Another batch of retail earnings has confirmed one key idea - it's not impossible to do well in this environment. The men are being separated from the boys, so to speak.

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Taking a Dive
Wet Seal Inc.
(Nasdaq:WTSLA) apparently didn't do much right last quarter. With same store sales falling 12%, earnings per share fell from 10 cents last year to only 3 cents this year, though it was only 2 cents per share after one-time charges. Wall Street was looking for EPS of 3 cents though, after any charges. The company doesn't expect any major improve in Q3 either, looking for a 6% to 9% decline in same store revenue. Needless to say, the market didn't take it very well.

While a falling stock is a falling stock regardless of the reason, Wet Seal makes for a great market-psychology test subject. Investors have been lukewarm on WTSLA shares since May, even though the company has only posted one quarterly loss in the last ten (and none since the recession officially began in late 2007). And, trading at a multiple of 18.5, it's an expensive equity.

On the flipside, one of the other companies reviewed below has no profits in sight anytime soon, yet the market can go hog wild on "less bad" news.

Loosening The Belt
While there were a few retailing bright spots in the second quarter, Buckle Inc. (NYSE:BKE) was one of the brightest. Sales were up 14%; same store sales were up by 8.6%. Online sales, which were distinct from store sales, were higher by 39%. And yes, the company actually did something with the sales increases - earnings were up 12.1%. How'd The Buckle do it? It wasn't by cutting expenses like their competitors did; selling and admin expenses were up 19.7%.

If you've been following retailer results for Q2 at all, you'll likely agree the M.O. has been countering falling sales with cost cuts. Maybe, just maybe, those dwindling sales other retailers are suffering are ultimately the result of extreme (detrimental) cost cutting. It's worth a thought anyway. The Buckle's second-quarter results also send another message that puts egg on the face of competing retailers: if you give customers what they really want, sales and earnings will improve, even in a cruddy economic environment.

Old Reliable
Better margins aren't enough to increase earnings if sales are even modestly lower. Gap Inc. (NYSE:GPS) found that out last quarter, along with so many of its competitors. Nevertheless, the fact that Gap's income fell only about 0.5% while same store sales were lower by 8%. Sales at all three of its divisions - Banana Republic, Gap and Old Navy - were modestly lower last quarter.

Though Gap's numbers are stuck somewhere between 'boring' and 'unconvincing', it's also worth mentioning that the company never even came close to taking a loss during the recession. There's a lot to be said for reliability.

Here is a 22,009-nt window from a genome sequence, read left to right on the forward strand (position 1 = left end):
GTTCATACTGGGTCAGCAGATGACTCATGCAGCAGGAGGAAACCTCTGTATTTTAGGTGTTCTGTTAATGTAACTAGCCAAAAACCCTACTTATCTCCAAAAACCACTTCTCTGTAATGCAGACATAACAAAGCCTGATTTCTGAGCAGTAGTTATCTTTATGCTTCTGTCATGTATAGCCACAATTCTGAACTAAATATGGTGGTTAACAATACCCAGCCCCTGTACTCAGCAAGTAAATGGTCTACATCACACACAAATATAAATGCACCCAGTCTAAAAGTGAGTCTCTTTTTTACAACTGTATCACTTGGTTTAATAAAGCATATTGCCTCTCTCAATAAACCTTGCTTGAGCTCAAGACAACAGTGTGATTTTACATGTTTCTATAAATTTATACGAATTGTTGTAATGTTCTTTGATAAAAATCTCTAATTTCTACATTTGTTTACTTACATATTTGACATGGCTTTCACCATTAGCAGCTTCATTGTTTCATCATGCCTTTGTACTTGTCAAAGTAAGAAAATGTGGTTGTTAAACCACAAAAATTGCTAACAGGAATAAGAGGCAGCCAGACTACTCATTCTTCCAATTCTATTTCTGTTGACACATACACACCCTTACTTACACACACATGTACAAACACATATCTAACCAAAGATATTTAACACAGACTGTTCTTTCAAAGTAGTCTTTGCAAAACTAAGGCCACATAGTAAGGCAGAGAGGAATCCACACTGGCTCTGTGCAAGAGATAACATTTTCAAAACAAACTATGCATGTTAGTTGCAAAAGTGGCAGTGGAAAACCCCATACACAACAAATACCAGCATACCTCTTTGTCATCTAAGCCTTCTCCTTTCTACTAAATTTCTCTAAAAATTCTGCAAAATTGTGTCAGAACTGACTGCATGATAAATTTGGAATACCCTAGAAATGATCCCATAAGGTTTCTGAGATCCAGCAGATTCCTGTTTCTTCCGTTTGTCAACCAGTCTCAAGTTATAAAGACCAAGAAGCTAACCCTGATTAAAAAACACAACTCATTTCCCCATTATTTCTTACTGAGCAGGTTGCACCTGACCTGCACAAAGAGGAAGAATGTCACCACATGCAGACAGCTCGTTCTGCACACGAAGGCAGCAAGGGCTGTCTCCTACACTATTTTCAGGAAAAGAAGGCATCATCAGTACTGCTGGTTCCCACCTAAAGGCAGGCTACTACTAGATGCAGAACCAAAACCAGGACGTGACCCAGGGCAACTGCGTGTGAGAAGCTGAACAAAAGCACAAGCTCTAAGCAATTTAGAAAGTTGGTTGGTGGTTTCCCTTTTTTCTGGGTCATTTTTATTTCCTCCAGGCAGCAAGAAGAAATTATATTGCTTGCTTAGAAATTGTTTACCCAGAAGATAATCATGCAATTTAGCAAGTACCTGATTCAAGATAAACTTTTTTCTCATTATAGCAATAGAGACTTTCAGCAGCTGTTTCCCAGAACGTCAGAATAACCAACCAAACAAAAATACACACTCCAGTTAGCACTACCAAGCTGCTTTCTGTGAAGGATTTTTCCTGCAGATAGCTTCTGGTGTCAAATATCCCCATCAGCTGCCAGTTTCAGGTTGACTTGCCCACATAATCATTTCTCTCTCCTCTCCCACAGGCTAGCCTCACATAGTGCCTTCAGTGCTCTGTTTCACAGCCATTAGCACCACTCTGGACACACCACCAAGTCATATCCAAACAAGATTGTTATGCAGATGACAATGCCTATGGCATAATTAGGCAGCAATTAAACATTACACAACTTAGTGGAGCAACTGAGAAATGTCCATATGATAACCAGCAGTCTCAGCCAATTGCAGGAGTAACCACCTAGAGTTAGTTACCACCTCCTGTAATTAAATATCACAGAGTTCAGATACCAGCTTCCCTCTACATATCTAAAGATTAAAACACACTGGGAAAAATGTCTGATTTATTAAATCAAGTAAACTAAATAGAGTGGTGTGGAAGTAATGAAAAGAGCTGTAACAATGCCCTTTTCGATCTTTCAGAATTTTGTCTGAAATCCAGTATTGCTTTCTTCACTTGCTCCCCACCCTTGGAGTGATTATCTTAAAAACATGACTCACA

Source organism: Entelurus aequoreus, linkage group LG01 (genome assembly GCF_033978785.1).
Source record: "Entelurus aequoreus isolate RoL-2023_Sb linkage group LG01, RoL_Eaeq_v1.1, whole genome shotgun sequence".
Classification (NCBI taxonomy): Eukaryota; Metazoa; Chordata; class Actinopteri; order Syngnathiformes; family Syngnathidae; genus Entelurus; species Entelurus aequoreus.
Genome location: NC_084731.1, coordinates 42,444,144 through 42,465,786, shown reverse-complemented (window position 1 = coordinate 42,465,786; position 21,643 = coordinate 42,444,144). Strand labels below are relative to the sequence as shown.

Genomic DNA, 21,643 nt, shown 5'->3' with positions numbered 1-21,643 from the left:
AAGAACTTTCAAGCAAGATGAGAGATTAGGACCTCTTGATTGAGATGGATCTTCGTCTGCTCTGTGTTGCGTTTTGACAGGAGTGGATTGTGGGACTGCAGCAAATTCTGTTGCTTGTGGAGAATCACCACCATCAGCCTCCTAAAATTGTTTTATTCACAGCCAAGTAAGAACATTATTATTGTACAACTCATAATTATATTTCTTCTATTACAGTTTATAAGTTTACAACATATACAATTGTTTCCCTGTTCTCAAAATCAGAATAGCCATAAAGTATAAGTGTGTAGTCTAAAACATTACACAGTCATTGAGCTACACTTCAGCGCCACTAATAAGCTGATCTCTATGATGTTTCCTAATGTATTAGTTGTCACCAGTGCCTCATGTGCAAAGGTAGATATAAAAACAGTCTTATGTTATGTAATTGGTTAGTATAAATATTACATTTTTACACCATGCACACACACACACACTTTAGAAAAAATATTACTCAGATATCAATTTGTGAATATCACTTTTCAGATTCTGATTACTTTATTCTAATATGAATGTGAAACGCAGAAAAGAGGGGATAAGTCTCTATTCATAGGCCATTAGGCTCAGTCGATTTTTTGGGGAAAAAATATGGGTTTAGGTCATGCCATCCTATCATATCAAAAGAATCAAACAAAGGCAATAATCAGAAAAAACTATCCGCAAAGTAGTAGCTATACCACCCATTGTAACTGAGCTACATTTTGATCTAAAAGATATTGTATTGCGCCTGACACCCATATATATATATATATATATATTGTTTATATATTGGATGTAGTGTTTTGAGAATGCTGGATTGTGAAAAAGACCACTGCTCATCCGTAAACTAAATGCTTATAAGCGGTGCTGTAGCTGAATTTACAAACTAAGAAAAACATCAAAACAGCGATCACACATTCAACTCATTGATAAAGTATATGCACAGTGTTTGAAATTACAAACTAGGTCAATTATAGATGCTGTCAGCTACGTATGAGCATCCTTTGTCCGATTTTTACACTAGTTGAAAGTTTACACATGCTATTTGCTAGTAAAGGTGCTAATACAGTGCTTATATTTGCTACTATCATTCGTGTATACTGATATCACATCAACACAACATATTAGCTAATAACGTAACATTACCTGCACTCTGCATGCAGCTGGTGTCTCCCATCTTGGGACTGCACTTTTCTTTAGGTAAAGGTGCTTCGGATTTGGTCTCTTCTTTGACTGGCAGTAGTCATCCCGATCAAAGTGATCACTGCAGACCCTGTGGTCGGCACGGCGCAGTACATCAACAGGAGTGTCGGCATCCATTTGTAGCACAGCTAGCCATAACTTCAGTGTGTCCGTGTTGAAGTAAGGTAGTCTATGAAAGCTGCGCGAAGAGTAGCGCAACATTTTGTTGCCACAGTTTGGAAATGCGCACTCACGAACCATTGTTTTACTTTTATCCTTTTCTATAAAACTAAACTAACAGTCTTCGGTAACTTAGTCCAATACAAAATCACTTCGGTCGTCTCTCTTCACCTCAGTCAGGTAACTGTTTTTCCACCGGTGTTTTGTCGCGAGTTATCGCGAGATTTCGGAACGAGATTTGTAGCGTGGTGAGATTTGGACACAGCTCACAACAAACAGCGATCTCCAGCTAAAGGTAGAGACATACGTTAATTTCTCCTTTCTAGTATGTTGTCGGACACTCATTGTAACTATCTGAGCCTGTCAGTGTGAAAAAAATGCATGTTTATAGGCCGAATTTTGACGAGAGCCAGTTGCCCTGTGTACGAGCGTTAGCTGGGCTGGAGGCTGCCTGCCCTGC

Stretched Thin?
The glass could be half full or half empty for Zumiez, Inc. (Nasdaw:ZUMZ). The sport retailer lost 10 cents per share last quarter (or only 7 cents, taking out a one-time charge). That's worse than Q2 of 2008's 9 cent per share profit, but better than the 12 cent loss analysts were looking for. Sales were down 8%.

Zumies is something of an enigma. The company acknowledges that the third quarter's top line will be lower, by double-digits in fact. Yet, the retailer is also planning to open 36 new stores this year despite not feeling totally comfortable with consumer spending trends.

Investors have been in a ZUMZ-buying mood lately, but the interest may be a little early. If the analysts are right about the EPS of 32 cents in 2010, the forward-looking price multiple of 42 is hardly attractive.

A Daring Raise
I'll say this much for Bon-Ton Stores Inc.'s (Nasdaq:BONT) management - they've got guts. Despite a loss during the second quarter, company officials raised its full-year outlook.

This year's Q2 loss of $2.04 per share was only 3 cents worse than the loss taken in the same quarter a year earlier - a relative victory considering same store sales were lower by 9.8%. Take the raised guidance with a grain of salt though; rather than the originally expected loss between $3.40 and 4.30 per share, the company now 'only' expects to lose between $2.50 and $3.70. Even with the impending loss (this year and next), investors loved the revision and sent the stock soaring by 29% to $5.23.

Nobody loves a turn-around story more than I, but this isn't one that merits a 29% bounce, or even a 29 cent bounce. The company is on track for an EPS loss this year and next year; that's about half the share's current value. (For more, see Strategies For Quarterly Earnings Season.)

The Bottom Line
It's not easy these days to be a retailer, and although the trend is to cut costs, ultimately sales must go up for outlooks to improve. There is only so much fat that can be cut.

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Tickers in this Article: WTSLA, BKE, GPS, ZUMZ, BONT

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